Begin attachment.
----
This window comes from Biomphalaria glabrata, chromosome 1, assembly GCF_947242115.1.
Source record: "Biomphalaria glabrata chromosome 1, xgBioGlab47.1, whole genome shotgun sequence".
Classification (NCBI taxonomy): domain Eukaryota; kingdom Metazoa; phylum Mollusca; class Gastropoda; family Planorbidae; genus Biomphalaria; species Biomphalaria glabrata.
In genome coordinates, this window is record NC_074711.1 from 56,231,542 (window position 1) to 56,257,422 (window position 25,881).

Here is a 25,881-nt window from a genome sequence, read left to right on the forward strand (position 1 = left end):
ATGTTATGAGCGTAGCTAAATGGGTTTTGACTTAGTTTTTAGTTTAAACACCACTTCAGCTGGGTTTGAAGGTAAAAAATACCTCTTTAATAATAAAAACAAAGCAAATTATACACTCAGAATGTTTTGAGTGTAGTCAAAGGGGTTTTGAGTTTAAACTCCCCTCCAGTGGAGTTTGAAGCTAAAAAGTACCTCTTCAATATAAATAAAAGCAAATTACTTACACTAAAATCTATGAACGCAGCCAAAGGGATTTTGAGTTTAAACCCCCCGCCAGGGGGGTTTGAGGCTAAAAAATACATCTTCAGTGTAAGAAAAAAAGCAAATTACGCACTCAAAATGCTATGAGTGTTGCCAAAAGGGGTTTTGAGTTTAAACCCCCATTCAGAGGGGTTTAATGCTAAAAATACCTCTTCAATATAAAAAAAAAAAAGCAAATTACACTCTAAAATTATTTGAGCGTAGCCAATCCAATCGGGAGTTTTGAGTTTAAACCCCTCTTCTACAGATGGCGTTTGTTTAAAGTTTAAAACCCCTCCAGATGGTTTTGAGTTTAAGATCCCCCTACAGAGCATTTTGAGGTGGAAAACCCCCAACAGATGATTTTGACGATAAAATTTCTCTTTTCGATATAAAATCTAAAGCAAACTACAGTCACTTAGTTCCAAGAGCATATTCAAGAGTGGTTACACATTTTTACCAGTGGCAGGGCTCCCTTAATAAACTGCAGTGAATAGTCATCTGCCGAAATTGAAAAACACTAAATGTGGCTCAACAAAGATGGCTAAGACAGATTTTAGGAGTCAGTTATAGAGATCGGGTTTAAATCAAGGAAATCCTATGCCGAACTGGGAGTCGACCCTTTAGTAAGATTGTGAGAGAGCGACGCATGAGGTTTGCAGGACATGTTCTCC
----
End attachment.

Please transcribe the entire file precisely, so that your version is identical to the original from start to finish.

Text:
This window comes from Biomphalaria glabrata, chromosome 1, assembly GCF_947242115.1.
Source record: "Biomphalaria glabrata chromosome 1, xgBioGlab47.1, whole genome shotgun sequence".
Classification (NCBI taxonomy): domain Eukaryota; kingdom Metazoa; phylum Mollusca; class Gastropoda; family Planorbidae; genus Biomphalaria; species Biomphalaria glabrata.
In genome coordinates, this window is record NC_074711.1 from 56,231,542 (window position 1) to 56,257,422 (window position 25,881).

Here is a 25,881-nt window from a genome sequence, read left to right on the forward strand (position 1 = left end):
ATGTTATGAGCGTAGCTAAATGGGTTTTGACTTAGTTTTTAGTTTAAACACCACTTCAGCTGGGTTTGAAGGTAAAAAATACCTCTTTAATAATAAAAACAAAGCAAATTATACACTCAGAATGTTTTGAGTGTAGTCAAAGGGGTTTTGAGTTTAAACTCCCCTCCAGTGGAGTTTGAAGCTAAAAAGTACCTCTTCAATATAAATAAAAGCAAATTACTTACACTAAAATCTATGAACGCAGCCAAAGGGATTTTGAGTTTAAACCCCCCGCCAGGGGGGTTTGAGGCTAAAAAATACATCTTCAGTGTAAGAAAAAAAGCAAATTACGCACTCAAAATGCTATGAGTGTTGCCAAAAGGGGTTTTGAGTTTAAACCCCCATTCAGAGGGGTTTAATGCTAAAAATACCTCTTCAATATAAAAAAAAAAAAGCAAATTACACTCTAAAATTATTTGAGCGTAGCCAATCCAATCGGGAGTTTTGAGTTTAAACCCCTCTTCTACAGATGGCGTTTGTTTAAAGTTTAAAACCCCTCCAGATGGTTTTGAGTTTAAGATCCCCCTACAGAGCATTTTGAGGTGGAAAACCCCCAACAGATGATTTTGACGATAAAATTTCTCTTTTCGATATAAAATCTAAAGCAAACTACAGTCACTTAGTTCCAAGAGCATATTCAAGAGTGGTTACACATTTTTACCAGTGGCAGGGCTCCCTTAATAAACTGCAGTGAATAGTCATCTGCCGAAATTGAAAAACACTAAATGTGGCTCAACAAAGATGGCTAAGACAGATTTTAGGAGTCAGTTATAGAGATCGGGTTTAAATCAAGGAAATCCTATGCCGAACTGGGAGTCGACCCTTTAGTAAGATTGTGAGAGAGCGACGCATGAGGTTTGCAGGACATGTTCTCC